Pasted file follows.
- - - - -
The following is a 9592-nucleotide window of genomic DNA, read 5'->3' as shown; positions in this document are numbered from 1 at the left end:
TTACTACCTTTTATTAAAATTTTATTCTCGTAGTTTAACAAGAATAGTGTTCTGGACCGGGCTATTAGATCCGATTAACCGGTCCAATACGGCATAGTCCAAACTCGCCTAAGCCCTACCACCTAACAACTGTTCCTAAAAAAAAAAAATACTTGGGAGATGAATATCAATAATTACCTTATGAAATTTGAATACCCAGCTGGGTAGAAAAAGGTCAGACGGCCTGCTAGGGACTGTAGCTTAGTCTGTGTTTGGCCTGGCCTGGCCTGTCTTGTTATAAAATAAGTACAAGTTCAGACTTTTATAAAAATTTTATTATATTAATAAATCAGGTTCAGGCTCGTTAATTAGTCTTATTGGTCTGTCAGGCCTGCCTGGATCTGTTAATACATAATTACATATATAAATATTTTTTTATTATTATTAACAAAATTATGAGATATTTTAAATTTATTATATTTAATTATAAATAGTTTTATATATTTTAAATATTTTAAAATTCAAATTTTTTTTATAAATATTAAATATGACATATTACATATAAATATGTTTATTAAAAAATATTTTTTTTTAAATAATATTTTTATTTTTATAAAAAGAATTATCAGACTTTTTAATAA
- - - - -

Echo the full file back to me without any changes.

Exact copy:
The following is a 9592-nucleotide window of genomic DNA, read 5'->3' as shown; positions in this document are numbered from 1 at the left end:
TTACTACCTTTTATTAAAATTTTATTCTCGTAGTTTAACAAGAATAGTGTTCTGGACCGGGCTATTAGATCCGATTAACCGGTCCAATACGGCATAGTCCAAACTCGCCTAAGCCCTACCACCTAACAACTGTTCCTAAAAAAAAAAAATACTTGGGAGATGAATATCAATAATTACCTTATGAAATTTGAATACCCAGCTGGGTAGAAAAAGGTCAGACGGCCTGCTAGGGACTGTAGCTTAGTCTGTGTTTGGCCTGGCCTGGCCTGTCTTGTTATAAAATAAGTACAAGTTCAGACTTTTATAAAAATTTTATTATATTAATAAATCAGGTTCAGGCTCGTTAATTAGTCTTATTGGTCTGTCAGGCCTGCCTGGATCTGTTAATACATAATTACATATATAAATATTTTTTTATTATTATTAACAAAATTATGAGATATTTTAAATTTATTATATTTAATTATAAATAGTTTTATATATTTTAAATATTTTAAAATTCAAATTTTTTTTATAAATATTAAATATGACATATTACATATAAATATGTTTATTAAAAAATATTTTTTTTTAAATAATATTTTTATTTTTATAAAAAGAATTATCAGACTTTTTAATAA